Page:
Figure 1 Case 1 PET-CT scan of the chest-mediastinal window. Neoplastic mediastinal lymph nodes and lung nodes. (A) Baseline disease. (B) Complete disease response after 12 weeks of therapy with osimertinib. PET, positron emission tomography; CT, computed tomography.

Case 2—a disease progression to upfront osimertinib in EGFR exon 18 uncommon mutation

A Caucasian 65-year-old retired teacher with no history of smoking nor significant environmental exposures received diagnosis of stage IIIa (cT4 intralobar nodes, cN0) lung adenocarcinoma in September 2018. She had multiple relevant cardiovascular morbidities such as blood hypertension and atrial fibrillation but no restrictive lung disease nor family history of cancer. She underwent left lower lobectomy in February 2015 and received subsequent adjuvant chemotherapy with cisplatin and vinorelbine for 3 cycles. During the adjuvant treatment the patient experienced a common terminology criteria for adverse events (CTCAE) grade 2 diarrhea and a grade 3 febrile neutropenia. A subsequent follow-up program was conducted during which pleural progression occurred at a CT scan in October 2019. A Next Generation Sequencing FoundationOne®CDx analysis was conducted on the primary tumor. The EGFR delE709_T710insD exon 18 mutation with no other alterations in disease relevant gene was reported. DAKO PDL-1 ICH 22 C3 was negative (tumor proportion score 0%).

After discussion with the patient about treatment options with second-generation afatinib and third-generation osimertinib, upfront treatment with osimertinib 80 mg/day was started day on the 2nd of February 2020 due to mainly worries of gastrointestinal toxicity of afatinib. The treatment was quite well tolerated with only CTCAE grade 1 diarrhea after the first month of treatment. At the first disease restaging with a CT scan at the end of April 2020 (after 12 weeks of continuative treatment) further pleural disease progression was described and treatment with osimertinib was interrupted (Figure 2). A second line chemo-immunotherapy with carboplatin paclitaxel bevacizumab and atezolizumab was started with initial partial response at a restaging CT scan in June 2020 but subsequent pleural progression occurred in November 2020. A third line treatment with pemetrexed (January 2021–March 2021) did not provide clinical or radiological benefit. The patient is still alive (last follow-up on the 4th of June 2021) but she is now receiving only best supportive care.

Figure 2 Case 2 CT scan of the chest. Pleural progression during front-line treatment with osimertinib. (A) Baseline disease. (B) Disease progression after 12 weeks of therapy. CT, computed tomography.

For both cases, all procedures performed in this study were in accordance with the ethical standards of the institutional and national research committees and with the Helsinki Declaration (as revised in 2013). Written informed consents were obtained from the patients for publication of this case report and accompanying images. Copy of written consents are available for review by the editorial office of this journal.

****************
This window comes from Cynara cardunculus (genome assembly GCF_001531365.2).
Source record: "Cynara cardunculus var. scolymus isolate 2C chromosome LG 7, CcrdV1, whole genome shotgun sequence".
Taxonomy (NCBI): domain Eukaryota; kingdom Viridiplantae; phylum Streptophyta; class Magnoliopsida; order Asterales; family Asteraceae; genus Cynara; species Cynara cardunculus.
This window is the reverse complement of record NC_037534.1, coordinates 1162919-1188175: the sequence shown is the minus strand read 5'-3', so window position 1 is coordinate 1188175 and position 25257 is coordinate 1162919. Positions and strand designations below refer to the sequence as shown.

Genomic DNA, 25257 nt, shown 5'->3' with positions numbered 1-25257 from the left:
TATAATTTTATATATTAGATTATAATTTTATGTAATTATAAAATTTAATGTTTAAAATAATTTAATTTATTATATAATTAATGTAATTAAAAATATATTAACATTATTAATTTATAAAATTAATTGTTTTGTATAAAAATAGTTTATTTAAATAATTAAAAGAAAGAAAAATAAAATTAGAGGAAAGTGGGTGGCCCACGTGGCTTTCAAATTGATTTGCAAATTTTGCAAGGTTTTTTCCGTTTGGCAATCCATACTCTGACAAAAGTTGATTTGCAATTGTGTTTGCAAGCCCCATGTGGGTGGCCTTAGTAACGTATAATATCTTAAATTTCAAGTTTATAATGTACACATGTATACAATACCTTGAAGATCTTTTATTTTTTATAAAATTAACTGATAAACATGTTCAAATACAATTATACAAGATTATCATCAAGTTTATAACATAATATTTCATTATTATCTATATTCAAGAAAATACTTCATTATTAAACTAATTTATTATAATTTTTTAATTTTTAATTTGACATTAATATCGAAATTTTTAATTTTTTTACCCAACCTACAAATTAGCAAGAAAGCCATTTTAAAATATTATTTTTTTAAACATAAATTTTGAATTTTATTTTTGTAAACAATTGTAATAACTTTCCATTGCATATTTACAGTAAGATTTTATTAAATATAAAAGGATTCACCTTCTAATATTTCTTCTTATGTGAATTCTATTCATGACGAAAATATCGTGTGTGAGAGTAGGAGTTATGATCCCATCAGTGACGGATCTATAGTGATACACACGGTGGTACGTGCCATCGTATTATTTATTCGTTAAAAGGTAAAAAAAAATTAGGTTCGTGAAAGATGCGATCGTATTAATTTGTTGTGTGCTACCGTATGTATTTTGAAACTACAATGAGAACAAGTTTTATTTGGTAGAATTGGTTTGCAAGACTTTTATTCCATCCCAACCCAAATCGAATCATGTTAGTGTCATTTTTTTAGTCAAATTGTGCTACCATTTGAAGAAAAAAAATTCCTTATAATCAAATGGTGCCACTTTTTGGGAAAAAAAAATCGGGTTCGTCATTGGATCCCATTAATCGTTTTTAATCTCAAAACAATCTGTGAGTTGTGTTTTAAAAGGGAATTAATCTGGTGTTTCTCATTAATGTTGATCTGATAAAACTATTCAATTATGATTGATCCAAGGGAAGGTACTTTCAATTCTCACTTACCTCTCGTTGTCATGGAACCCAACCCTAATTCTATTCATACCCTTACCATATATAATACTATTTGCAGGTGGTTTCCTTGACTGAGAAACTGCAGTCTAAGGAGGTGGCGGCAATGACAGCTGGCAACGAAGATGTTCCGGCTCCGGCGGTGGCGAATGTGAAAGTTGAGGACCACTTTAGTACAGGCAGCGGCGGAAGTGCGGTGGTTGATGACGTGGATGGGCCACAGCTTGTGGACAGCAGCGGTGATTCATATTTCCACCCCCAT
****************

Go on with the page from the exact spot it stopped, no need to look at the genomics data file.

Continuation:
Limited clinical data are available about the efficacy of EGFR-TKIs in patients with NSCLC carrying uncommon EGFR mutations. Few prospective data and large retrospective analyses suggested that second generation EGFR-TKIs may play a role in patients with tumours driven by these uncommon mutations (2). In particular, a post-hoc analysis of 3 prospective clinical trials testing afatinib suggested promising clinical activity in NSCLC carrying certain subtypes of uncommon EGFR mutations, including complex mutations with exon 18 and exon 21 (3).

Moreover, first clinical data suggest promising activity with better tolerance of third generation osimertinib, which is now considered a standard of therapy for NSCLC carrying classical mutations. Regarding uncommon mutations, in a small phase II trial osimertinib showed promising antitumor activity against uncommon EGFR mutations including 19 cases of exon 18 G719X and 8 cases of exon 20 S768I (15).

Here we reported two cases of upfront medical treatment with osimertinib in the setting of uncommon EGFR mutations with opposite clinical outcomes. This underlines the challenges in making effective treatment decisions in the setting of uncommon EGFR mutations and the clinical need of periodically updated and easily accessible database including clinical data on predictive role of uncommon EGFR mutations.


Treatment decision process of NSCLC harbouring uncommon EGFR mutations is challenging and both second generation afatinib and third generation osimertinib may play a therapeutic role, irrespectively to smoking status. Effective clinical decision still lacks of sufficient evidence to define the best treatment strategy. In this sense, there is a clinical need of literature report of these rare molecular alterations and their predictive role for response to EGFR-TKIs in large updated databases in order to guide clinicians to personalize therapeutic strategies for NSCLC patients.


Funding: None.


Provenance and Peer Review: This article was commissioned by the Guest Editor (Marco Russano) for the series “Uncommon Mutations in Non-Small Cell Lung Cancer” published in Precision Cancer Medicine. The article has undergone external peer review.

Reporting Checklist: The authors have completed the CARE reporting checklist. Available at https://pcm.amegroups.com/article/view/10.21037/pcm-21-20/rc

Peer Review File: Available at https://pcm.amegroups.com/article/view/10.21037/pcm-21-20/prf

Conflicts of Interest: Both authors have completed the ICMJE uniform disclosure form (available at https://pcm.amegroups.com/article/view/10.21037/pcm-21-20/coif). The series “Uncommon Mutations in Non-Small Cell Lung Cancer” was commissioned by the editorial office without any funding or sponsorship. The authors have no other conflicts of interest to declare.

Ethical Statement: The authors are accountable for all aspects of the work in ensuring that questions related to the accuracy or integrity of any part of the work are appropriately investigated and resolved. All procedures performed in this study were in accordance with the ethical standards of the institutional and national research committees and with the Helsinki Declaration (as revised in 2013). Written informed consents were obtained from the patients for publication of this case report and accompanying images. Copy of written consents are available for review by the editorial office of this journal.

Open Access Statement: This is an Open Access article distributed in accordance with the Creative Commons Attribution-NonCommercial-NoDerivs 4.0 International License (CC BY-NC-ND 4.0), which permits the non-commercial replication and distribution of the article with the strict proviso that no changes or edits are made and the original work is properly cited (including links to both the formal publication through the relevant DOI and the license). See: https://creativecommons.org/licenses/by-nc-nd/4.0/.


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doi: 10.21037/pcm-21-20
Cite this article as: Simionato F, Calvetti L. Uncommon EGFR mutations: state-of-the-art and case reports. Precis Cancer Med 2022;5:9.